Brandon Foutie, 25, was always intrigued by cartoons, especially Spider-Man. He would sit in front of the TV watching Dragon Ball Z or SpongeBob SquarePants and draw the characters.
Today, this young man from Beacon Valley is an intern at a book-publishing company after recently graduating from a Chinese college.
When Brandon was in Grade 10 at Oval North Technical High School, False Bay College held an open day at his school and he was drawn to the animation section. He failed Grade 11, and he needed matric before he could apply to the college.
But once he had it, he applied to the college’s Muizenberg campus and was accepted. However, without a bursary, he had to drop out of his course in the third term.
He kept himself busy doing illustrations for influencers and retail work. “I was working on the art and trying to understand it better,” he said.
He entered a competition at City Varsity, where he had to create a character of his own. He created a rusty robot with a TV on his head that read “Read a book”. The robot was placed in a futuristic world.
He then received a call from False Bay College offering to provide him with a stipend to help fund his studies.
“My 2D Animation lecturer at False Bay College, Riaan Theron, was like a guardian angel. I was grateful for the opportunity and graduated in 2019,” he said.
Mr Theron said Brandon had signed up for the 2D animation course in 2016 and had showed tremendous potential.
“Brandon applied, but due to his outstanding study debt was roadblocked. Brandon proposed to use the course stipend to pay off his study debt. The college accepted his proposal and he was allowed to fall in with the 2018 group,” he said.
Brandon had dedicated himself to his studies and had even assisted many of his class peers, said Mr Theron.
“Like a kite, Brandon and many other young talented people only need a small bit of assistance to catch the wind. Once a kite is in the air, it can make itself go higher,” he said.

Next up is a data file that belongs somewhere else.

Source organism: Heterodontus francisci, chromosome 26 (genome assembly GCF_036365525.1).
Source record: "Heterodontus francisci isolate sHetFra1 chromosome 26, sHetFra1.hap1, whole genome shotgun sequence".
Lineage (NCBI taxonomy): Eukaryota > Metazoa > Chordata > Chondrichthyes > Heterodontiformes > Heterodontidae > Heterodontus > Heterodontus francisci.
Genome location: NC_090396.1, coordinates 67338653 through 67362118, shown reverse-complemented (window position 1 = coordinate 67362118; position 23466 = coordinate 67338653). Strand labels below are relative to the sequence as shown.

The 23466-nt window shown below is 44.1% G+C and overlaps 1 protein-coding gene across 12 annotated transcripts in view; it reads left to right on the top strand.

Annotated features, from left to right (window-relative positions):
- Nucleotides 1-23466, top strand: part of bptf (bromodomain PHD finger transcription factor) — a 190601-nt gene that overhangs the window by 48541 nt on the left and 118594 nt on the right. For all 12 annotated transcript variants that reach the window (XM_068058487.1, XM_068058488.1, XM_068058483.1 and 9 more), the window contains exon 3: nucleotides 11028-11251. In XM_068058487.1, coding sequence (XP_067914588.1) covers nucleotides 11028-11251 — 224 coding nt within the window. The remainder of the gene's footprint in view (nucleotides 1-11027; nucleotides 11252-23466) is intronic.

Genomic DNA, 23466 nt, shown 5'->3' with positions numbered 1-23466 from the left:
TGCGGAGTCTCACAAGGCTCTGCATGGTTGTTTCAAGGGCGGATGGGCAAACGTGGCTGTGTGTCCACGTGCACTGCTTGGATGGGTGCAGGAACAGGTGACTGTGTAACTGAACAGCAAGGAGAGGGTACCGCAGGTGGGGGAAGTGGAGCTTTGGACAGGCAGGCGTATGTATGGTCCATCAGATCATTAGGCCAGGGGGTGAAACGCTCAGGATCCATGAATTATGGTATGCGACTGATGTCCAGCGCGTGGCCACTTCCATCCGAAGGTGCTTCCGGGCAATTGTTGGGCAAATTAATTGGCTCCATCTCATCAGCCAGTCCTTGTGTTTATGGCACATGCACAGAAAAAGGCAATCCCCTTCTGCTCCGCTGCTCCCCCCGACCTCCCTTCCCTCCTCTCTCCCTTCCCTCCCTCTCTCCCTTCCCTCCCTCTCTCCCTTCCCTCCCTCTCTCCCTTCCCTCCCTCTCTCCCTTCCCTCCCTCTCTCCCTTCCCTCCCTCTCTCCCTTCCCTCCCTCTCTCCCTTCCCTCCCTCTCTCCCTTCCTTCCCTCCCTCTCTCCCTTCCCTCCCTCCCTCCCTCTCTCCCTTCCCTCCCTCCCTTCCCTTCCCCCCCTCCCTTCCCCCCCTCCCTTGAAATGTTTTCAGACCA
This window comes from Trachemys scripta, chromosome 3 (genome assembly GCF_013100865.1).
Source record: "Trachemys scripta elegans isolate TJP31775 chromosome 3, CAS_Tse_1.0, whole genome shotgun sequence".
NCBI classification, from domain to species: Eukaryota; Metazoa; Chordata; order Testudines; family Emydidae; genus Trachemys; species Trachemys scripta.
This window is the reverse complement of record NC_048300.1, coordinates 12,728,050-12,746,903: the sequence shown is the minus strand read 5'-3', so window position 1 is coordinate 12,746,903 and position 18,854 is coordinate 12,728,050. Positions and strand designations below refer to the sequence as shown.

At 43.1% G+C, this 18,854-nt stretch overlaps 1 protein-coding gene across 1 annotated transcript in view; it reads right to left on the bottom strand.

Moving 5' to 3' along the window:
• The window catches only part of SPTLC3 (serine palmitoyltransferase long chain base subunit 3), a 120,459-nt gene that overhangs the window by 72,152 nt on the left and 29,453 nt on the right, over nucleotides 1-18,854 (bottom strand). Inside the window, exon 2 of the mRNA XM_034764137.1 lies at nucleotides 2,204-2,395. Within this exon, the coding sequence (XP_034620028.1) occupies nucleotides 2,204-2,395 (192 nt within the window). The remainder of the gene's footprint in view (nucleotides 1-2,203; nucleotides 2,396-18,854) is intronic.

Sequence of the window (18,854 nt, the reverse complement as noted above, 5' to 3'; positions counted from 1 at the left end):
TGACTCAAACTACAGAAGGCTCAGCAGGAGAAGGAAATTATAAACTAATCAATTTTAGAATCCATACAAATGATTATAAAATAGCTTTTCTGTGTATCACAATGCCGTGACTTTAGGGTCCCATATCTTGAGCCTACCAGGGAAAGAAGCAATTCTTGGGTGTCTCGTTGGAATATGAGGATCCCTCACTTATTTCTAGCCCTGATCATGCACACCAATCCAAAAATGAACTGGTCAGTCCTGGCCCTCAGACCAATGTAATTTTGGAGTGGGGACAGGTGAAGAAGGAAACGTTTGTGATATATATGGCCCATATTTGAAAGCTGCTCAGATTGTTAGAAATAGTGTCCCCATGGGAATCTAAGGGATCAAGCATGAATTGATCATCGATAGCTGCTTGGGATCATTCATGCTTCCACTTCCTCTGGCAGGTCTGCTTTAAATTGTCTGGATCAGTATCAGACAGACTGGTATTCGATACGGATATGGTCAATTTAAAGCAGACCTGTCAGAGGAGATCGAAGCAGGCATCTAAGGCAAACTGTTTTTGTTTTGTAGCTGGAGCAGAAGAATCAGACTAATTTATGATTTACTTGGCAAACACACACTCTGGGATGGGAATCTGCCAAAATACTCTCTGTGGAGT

Brandon then landed an opportunity to study abroad in China in 2019.
“The experience was amazing,” he said. “Covid-19 hit while I was still in China; my family and friends were back home, and I was worried about them but I was able to get through it.”
He graduated in May, this year from Zhengzhou Railway Vocational and Technical College, in Henan, China, with qualifications in coding, artificial intelligence and animation, to name a few.
He started working at Little Zebra Books, a Christian non-profit publisher of African-language books, where he is doing an illustration course and creating illustrated stories for primary-school children children.
“This is a step out of my comfort zone,” he said. “At Zhengzhou Railway Vocational and Technical College, it was strict and structured, whereas at Little Zebra Books,
they allow me to use my imagination.”
Illustrators of Tomorrow course co-ordinator Eleanor Whitaker said Little Zebra Books launched the course to recruit, equip and train young artists of colour.
“We have been incredibly impressed by the students on this course, for their energy, enthusiasm, and raw talent,” she said.
Brandon said he had had a difficult upbringing and had used his art as his escape.
“Many people do not know this profession so well. I’d always tell them ek maak poppentjies, so that they can understand my career,” he said.
Many young people with the skill only saw it as a hobby, but it could become a career for them, he said.
Brandon said his mother, Avril Foutie, had played a big role in his life. She had collected his drawings throughout his life in a flip file, and that had helped with his portfolio application at college.
Ms Foutie said Brandon had taught himself how to draw.
“I thought it was a phase, that the drawing would end, but it never passed. I am so proud of how far he has come and what he has achieved,” she said.
Brandon said in the years to come he would like to create a documentary project on someone’s life story.
When he finishes the course, he hopes to work as a professional illustrator, making movies and comic books, among other things.
“If you have a dream, never give up on it even if those closest to you think it is silly or not a ‘real’ job. Imagine doing something you love and getting paid for it.
“I love what I do – everyone else should have that opportunity to do what they love and inspire those around them,” said Brandon.